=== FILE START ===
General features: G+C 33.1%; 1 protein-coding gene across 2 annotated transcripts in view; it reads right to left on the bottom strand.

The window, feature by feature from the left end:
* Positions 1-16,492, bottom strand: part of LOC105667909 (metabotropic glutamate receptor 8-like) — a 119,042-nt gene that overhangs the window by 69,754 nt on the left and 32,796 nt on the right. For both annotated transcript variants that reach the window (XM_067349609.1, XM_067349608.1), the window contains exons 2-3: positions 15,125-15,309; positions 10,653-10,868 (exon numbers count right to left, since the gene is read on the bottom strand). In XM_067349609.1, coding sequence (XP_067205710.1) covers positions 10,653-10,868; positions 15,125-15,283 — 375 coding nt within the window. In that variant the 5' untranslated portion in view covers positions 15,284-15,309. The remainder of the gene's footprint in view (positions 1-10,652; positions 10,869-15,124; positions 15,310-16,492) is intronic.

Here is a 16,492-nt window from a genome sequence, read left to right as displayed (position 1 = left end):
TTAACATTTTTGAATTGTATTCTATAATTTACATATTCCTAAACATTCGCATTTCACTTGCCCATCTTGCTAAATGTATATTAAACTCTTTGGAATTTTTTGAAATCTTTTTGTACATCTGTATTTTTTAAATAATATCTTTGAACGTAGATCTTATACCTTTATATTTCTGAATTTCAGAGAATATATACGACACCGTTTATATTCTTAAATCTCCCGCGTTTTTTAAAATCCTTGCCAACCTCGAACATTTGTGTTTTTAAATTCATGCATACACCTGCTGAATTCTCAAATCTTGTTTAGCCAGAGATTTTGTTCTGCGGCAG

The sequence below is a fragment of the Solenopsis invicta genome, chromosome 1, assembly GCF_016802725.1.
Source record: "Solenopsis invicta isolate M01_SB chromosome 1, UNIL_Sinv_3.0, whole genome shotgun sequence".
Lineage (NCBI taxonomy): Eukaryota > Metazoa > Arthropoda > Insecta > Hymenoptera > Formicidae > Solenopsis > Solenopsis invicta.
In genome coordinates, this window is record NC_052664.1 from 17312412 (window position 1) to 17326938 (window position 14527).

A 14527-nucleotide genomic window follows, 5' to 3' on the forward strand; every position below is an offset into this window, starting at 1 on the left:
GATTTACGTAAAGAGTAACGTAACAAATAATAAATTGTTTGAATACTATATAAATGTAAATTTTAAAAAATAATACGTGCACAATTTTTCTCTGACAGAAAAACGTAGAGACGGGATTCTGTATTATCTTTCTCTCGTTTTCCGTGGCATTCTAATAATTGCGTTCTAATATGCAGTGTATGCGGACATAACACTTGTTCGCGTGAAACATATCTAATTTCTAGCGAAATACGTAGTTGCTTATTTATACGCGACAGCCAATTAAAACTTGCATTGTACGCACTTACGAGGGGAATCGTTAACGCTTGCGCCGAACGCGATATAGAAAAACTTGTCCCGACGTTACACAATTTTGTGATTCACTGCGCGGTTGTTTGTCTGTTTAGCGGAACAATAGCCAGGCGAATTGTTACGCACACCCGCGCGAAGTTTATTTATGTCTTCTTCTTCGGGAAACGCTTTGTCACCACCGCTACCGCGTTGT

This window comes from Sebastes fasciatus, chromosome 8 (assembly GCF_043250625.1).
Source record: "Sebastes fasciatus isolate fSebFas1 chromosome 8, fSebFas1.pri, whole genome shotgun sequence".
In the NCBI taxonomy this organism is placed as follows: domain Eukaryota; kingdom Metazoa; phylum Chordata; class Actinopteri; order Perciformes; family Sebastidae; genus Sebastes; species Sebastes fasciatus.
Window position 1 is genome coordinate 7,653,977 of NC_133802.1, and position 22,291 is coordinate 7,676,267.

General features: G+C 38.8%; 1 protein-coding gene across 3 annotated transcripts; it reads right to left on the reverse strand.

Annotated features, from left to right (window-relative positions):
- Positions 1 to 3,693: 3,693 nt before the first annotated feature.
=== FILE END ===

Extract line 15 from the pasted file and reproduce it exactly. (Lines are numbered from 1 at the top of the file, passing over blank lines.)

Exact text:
Window position 1 is genome coordinate 7,653,977 of NC_133802.1, and position 22,291 is coordinate 7,676,267.